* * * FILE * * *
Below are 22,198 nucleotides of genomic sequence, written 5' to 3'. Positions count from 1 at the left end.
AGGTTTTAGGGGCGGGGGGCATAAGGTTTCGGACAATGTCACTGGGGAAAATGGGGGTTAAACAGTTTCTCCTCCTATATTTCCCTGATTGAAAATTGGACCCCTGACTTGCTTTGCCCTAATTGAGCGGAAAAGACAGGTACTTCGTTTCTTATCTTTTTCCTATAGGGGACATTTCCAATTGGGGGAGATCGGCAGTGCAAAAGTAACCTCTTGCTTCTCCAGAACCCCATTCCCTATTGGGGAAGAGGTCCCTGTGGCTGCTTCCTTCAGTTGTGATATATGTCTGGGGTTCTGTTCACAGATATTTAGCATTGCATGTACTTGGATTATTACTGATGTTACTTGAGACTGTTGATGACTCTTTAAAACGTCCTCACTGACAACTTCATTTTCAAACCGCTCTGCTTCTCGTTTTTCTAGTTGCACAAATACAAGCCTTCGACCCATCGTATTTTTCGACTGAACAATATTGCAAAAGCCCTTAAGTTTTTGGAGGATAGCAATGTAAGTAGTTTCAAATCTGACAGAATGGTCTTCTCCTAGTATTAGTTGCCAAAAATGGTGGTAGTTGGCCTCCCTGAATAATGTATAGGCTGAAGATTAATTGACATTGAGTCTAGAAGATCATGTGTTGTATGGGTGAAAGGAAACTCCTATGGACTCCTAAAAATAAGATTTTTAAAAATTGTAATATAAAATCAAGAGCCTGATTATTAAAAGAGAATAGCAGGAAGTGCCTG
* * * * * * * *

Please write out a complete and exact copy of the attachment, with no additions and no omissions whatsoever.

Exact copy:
Below are 22,198 nucleotides of genomic sequence, written 5' to 3'. Positions count from 1 at the left end.
AGGTTTTAGGGGCGGGGGGCATAAGGTTTCGGACAATGTCACTGGGGAAAATGGGGGTTAAACAGTTTCTCCTCCTATATTTCCCTGATTGAAAATTGGACCCCTGACTTGCTTTGCCCTAATTGAGCGGAAAAGACAGGTACTTCGTTTCTTATCTTTTTCCTATAGGGGACATTTCCAATTGGGGGAGATCGGCAGTGCAAAAGTAACCTCTTGCTTCTCCAGAACCCCATTCCCTATTGGGGAAGAGGTCCCTGTGGCTGCTTCCTTCAGTTGTGATATATGTCTGGGGTTCTGTTCACAGATATTTAGCATTGCATGTACTTGGATTATTACTGATGTTACTTGAGACTGTTGATGACTCTTTAAAACGTCCTCACTGACAACTTCATTTTCAAACCGCTCTGCTTCTCGTTTTTCTAGTTGCACAAATACAAGCCTTCGACCCATCGTATTTTTCGACTGAACAATATTGCAAAAGCCCTTAAGTTTTTGGAGGATAGCAATGTAAGTAGTTTCAAATCTGACAGAATGGTCTTCTCCTAGTATTAGTTGCCAAAAATGGTGGTAGTTGGCCTCCCTGAATAATGTATAGGCTGAAGATTAATTGACATTGAGTCTAGAAGATCATGTGTTGTATGGGTGAAAGGAAACTCCTATGGACTCCTAAAAATAAGATTTTTAAAAATTGTAATATAAAATCAAGAGCCTGATTATTAAAAGAGAATAGCAGGAAGTGCCTG